Tending the Garden of Life, weeds and all

Published 8:03 pm Saturday, August 13, 2016

Why do we wrestle with who we are?

It took me nearly 30 years to come to terms with who I truly am. I pushed back against the things that reminded me of where I am from, a little rural town well-hidden along the back roads of Mississippi.

My daddy was convinced that my brother Tony and I should know a thing or two about removing weeds by steering plows through the rows of peas we helped him plant earlier in the season, but I was less sure.

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Mama was equally convinced I should sit with her and a big dishpan beside mountain of freshly picked peas, shelling them for supper or for her to can. I rebuked it all. Both shrugged their shoulders and said, “One day you will grow to appreciate these things.”

How right they were.

Eventually, Daddy gave up gardening for the convenience of peddlers on the side of the road such as Old Man Charlie with his sign that read “freshly picked.” Mama discovered the invention of the electric pea sheller, and it was never quite the same on Dykes Chapel Road.

The lessons a little boy learned all those years ago are not lost on me today. Both of my parents were strong-willed, hard-working, and more than a little stubborn, but the peas made it to the table by supper time, time and time again without fail.

Maybe they had to be strong-willed for their family to survive. Daddy was never sure Old Man Charlie was giving him a better deal if he bought by the bushel, and Mama had a love-hate relationship with the electric pea sheller because it mashed the peas. I can still hear both of them fussing, not at each other really, just at the air.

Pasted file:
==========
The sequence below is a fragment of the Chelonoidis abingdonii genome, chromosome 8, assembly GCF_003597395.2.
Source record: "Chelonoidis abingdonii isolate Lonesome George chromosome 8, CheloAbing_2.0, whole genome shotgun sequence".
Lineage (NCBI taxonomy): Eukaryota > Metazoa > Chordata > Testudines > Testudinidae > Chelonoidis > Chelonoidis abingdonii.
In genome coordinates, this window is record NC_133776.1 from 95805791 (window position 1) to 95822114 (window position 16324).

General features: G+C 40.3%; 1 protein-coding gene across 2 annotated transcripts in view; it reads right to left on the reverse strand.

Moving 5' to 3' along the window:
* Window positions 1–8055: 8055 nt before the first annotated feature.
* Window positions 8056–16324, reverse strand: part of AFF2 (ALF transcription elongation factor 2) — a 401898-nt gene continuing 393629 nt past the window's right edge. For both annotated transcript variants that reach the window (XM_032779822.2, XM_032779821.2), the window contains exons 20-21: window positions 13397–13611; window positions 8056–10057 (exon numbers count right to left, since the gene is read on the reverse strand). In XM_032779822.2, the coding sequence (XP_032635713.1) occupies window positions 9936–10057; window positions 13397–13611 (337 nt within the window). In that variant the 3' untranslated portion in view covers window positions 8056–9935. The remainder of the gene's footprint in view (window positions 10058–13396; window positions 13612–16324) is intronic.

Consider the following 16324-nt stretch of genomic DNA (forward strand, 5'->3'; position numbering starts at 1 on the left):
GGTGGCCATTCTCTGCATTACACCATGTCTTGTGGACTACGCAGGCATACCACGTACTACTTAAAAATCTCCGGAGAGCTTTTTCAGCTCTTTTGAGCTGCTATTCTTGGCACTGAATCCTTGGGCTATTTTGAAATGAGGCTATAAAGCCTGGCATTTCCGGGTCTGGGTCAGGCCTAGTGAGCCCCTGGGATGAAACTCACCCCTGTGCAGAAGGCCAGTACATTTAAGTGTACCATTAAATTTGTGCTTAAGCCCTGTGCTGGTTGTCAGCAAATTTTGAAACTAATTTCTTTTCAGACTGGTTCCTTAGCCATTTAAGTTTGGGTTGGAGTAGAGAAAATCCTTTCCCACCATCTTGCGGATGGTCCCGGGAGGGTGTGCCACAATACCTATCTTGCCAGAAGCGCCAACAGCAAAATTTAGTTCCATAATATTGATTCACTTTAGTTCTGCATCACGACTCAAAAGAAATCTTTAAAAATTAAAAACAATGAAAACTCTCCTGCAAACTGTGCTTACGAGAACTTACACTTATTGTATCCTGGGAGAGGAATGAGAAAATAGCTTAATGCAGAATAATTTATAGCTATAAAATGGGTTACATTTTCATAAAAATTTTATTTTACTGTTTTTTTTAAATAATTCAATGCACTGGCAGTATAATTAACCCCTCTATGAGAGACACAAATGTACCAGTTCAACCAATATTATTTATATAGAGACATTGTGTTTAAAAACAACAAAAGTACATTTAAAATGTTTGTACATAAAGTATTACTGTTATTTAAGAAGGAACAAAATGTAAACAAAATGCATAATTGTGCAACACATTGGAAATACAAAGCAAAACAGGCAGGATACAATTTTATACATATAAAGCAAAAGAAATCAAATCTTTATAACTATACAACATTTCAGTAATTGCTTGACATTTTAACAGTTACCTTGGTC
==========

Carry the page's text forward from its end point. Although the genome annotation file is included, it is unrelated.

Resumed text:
Last weekend I found the most exquisite settee at a flea market in historic downtown Pueblo, Colorado. It was planted there just for my eyes, so I thought, and as I stood with a consternated look on my face wondering how I would get it into the minivan, I thought of what Mama would have done. She would have made it fit some way, somehow.

The scene was hilarious — with me blocking traffic, flashers on, straddling that settee, determined it would submit. I pulled on the arms, shoved the bottom, and even took it all the way out into the street a couple of times to reconfigure my strategy. Horns blew, the sun boiled overhead, but with only beads of sweat on my forehead and my mama’s inherent will passed down, the settee surrendered and was loaded.

Daddy would just have shrugged his head. Whether we are wrestling settees, tractors, electric pea shellers, or who we are, we are never alone tending the garden of life.

David Creel is a Mississippi native and a syndicated columnist.You may reach him at beautifulwithdavid@gmail.com.